with Dorothée Rosen
Spinel • August’s Birthstone
I bet half of you will be surprised to read that there is a birthstone for August which you’ve never even heard of? It’s true – and what a beauty it is! Let me tell you:
History and Lore
The concept of stones associated with specific months originates in the Book of Exodus; the breastplate of Aaron was decorated with 12 gemstones, one for each month. For several centuries it was customary to own all twelve gemstones and wear a different one each month. Needless to say: I like that idea!
The custom of wearing a gemstone significant to one’s birth month only developed in the 18th century. The list varies by country and culture; the North American version we use today was formalized in 1912 by the organization ‘Jewelers of America’. The original gemstone for August was sardonyx, a banded chalcedony, rarely used today. Peridot was added later. However, peridot can be brittle, and not everyone born in August likes an intense, floral green. More importantly in jewellery: peridot is not a very hard gemstone – it can abrade easily, making the stone look dull.
Luckily, in 2016, spinel was announced as an alternative birthstone for August. Rejoice – your colour options just opened up immensely! Even though most consumers are as of yet unfamiliar with spinel, jewellers have long appreciated this gem for its excellent toughness, incredible lustre and vast array of natural colours.
There are more reasons to appreciate spinel than its toughness and colour, though. Spinel is said to lend the body energy, increase one’s powers of self healing, and aid physical inflammations. It is also associated with magnetizing wealth.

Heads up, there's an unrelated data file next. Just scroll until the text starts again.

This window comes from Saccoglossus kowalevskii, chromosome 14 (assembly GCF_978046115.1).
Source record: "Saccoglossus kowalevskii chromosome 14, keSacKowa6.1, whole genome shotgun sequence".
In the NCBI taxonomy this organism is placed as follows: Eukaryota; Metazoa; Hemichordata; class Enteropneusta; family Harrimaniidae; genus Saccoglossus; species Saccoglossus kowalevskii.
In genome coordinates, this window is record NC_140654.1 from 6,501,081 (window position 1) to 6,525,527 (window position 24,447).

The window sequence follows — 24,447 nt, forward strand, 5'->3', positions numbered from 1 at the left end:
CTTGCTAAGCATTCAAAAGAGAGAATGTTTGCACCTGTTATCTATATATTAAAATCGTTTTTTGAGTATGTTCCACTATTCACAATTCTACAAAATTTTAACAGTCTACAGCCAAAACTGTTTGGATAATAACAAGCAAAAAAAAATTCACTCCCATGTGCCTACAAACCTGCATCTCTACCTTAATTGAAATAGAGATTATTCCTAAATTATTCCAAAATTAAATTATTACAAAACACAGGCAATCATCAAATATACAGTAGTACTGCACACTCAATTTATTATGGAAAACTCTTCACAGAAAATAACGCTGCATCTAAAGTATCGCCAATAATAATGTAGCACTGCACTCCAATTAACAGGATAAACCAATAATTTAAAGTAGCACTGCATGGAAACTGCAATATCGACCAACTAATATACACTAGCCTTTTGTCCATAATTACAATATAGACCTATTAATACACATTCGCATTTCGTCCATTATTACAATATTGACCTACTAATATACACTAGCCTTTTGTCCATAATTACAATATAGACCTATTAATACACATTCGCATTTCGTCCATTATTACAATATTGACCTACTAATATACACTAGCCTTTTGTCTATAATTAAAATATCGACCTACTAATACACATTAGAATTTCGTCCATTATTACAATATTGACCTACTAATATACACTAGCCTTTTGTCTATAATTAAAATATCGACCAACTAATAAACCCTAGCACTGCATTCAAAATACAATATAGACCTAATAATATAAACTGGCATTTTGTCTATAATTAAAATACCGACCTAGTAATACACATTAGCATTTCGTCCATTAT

One of my favourite qualities of spinel is that, unlike the majority of other coloured gemstones, it is never treated to enhance colour. The colour of the stone you see is as it came out of the earth. Oh, and what a wide variety of colours it comes in! Reds, pinks, purples and orange-reds are the most common hues, but spinel can also be found in lavender, blue, and (rarely) green. There is even a naturally occurring solid black version.
Gem connoisseurs and jewellers have long appreciated spinel for its bright vitreous lustre. It has a very high refractive index, giving it a brilliant and bright sparkle. I really think it looks best on 18k yellow gold – so regal!
The Mohs scale of mineral hardness quantifies the hard and softness of a material. You will hear me use this term time and again. With a Mohs hardness of 8 on a scale of 1 to 10, spinel is a fairly tough stone. This makes it an excellent choice for everyday wear.
Some spinels may be treated with an oiling process to fill fissures in order to improve the stone’s appearance. This treatment is not stable. There are also synthetic spinels on the market. I shudder to even think about it!
As with most genuine coloured gems, the quality and value of spinel depends largely on the saturation and intensity of its colour, as well as its clarity. Spinel is naturally an incredibly brilliant stone. This brilliance is enhanced by an excellent cut with proper proportions and symmetry. Of course, the stone’s weight will influence the price, as well. Large spinels are rare, with a dramatic increase in per carat prices for fine quality red, blue and pink spinels that weigh upwards of 5 carats.
- Historically, spinel was often mistaken for ruby. Both gems are often found in the same deposits, they look alike, and they have similar chemical compositions. It was not until the 18th century that spinel was correctly identified as a separate mineral.
- As a result of the confusion between ruby and spinel, many famous “rubies” are in fact spinel. Perhaps the most famous of these is the ‘Black Prince Ruby’, which is a 5 cm high red spinel, featured in the English Imperial State Crown.
- Spinel crystals are so perfect that in Burma they are said to be nat the, or “polished by the spirits.”
Interested in creating a unique piece, an engagement ring, or any kind of other creation? Contact me about your own custom project!